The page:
April is here and known to all for the big tax deadline. At BASE® we find that this is the perfect time to remind you and your clients of some of the key elements to successfully utilize the Section 105 BASE® HRA, because all it takes is one misstep to put clients at risk for an audit – and lose.
Checking accounts established and handling of reimbursements:
- Establish payroll for employee to document compensation.
- Employee (spouse) pays for medical out of personal checking account.
- Employee submits qualifying medical expenses for reimbursement (preferably once per month).
- Employer (spouse) reimburses employee for expenses out of business account.
By following these steps, 105 plans will meet plan requirements, and more importantly, avoid bringing a 105 plan under fire in an audit. BASE® also helps provide all of the documentation and guide clients through these steps to ensure that plans are in compliance.
Let's take the case of Shellito vs. IRS. They were audited for taking this deduction because Mrs. Shellito was not seen as an employee because she was not compensated. Basically, the Shellito's failure to fully comply with the plan was a red flag to the IRS, and while the case was later reversed it could have been avoided altogether.
BASE® does its due diligence to make sure our clients understand all aspects of the plan and walk them through the process, including what steps to take to ensure the business is following the proper compensation and reimbursement procedures to avoid an audit such as this.
Remember, the Section 105 BASE® HRA has helped thousands of self-employed business owners across the country save an average of $4,700 each year in additional tax savings. By moving the deduction to a Schedule C, employers save self-employment taxes, gaining another benefit. Are your self-employed business owners, family farmers and ranchers aware of this tax savings benefit?
In December 2016, before President Trump took office, former President Obama signed the 21st Century Cures Act. While most of the bill covers health initiatives and focuses on finding cures and various health treatments, there are six pages that focus on small business owners and Health Reimbursement Arrangements. The bill introduced the Qualified Small Employer Health Reimbursement Arrangement or QSE HRA. As you might know, the Affordable Care Act enforced penalties for employers that utilized HRAs and employers that had these plans risked huge fines and penalties. However, these six pages have brought the HRA option back, increasing options for covering the cost of healthcare.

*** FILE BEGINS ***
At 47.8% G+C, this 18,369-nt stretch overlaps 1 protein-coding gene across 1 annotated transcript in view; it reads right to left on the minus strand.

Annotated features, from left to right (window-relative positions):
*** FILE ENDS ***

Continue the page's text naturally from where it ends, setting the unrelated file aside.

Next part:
Market research shows 10 million stand-alone HRAs were dropped with the passage of the ACA, so BASE® is excited at the opportunity to bring this to the market. Our goal is to help make healthcare more affordable. Thanks to this legislation, employers can help their employees pay for qualified medical coverage for themselves and their families, tax-free. The employees can use the money for insurance premiums, co-pays, deductibles, eye care, dental care, or any other qualified healthcare expense. The amount provided is tax-free to the employees and 100% tax deductible to the employer.
The QSE HRA allows employees to take control of their own insurance and pick the medical coverage that best suites them, while also saving employers money. It allows employers to provide up to $4,950 in medical reimbursement per-year for individual workers who show they have individual coverage and $10,000 per year for workers who show they have family coverage.
An employer is eligible to establish a QSE HRA if:
- Employer has less than 50 Full Time Equivalents (FTEs)
- Employer does not offer a Group Health Plan to its employees
According to Chatrane Birbal, the Society for Human Resource Management’s senior advisor for government relations: “For eligible small employers, this new law is welcomed and overturns guidance previously issued by the Internal Revenue Service and the Department of Labor that stated that HRA arrangements violated the ACA insurance market reforms, subjecting small employers to a penalty for providing such arrangements. This change provides small employers greater flexibility in terms of benefit offerings and allows eligible employers to use HRAs to help employees purchase an affordable health insurance plan that fits their individual budget and health care needs.”
Now that qualifying small employers no longer have to worry about penalties from the IRS or DOL, they can offer their employees a better option for rising health costs. Contact a BASE® representative to find how to lower healthcare costs with the QSE HRA.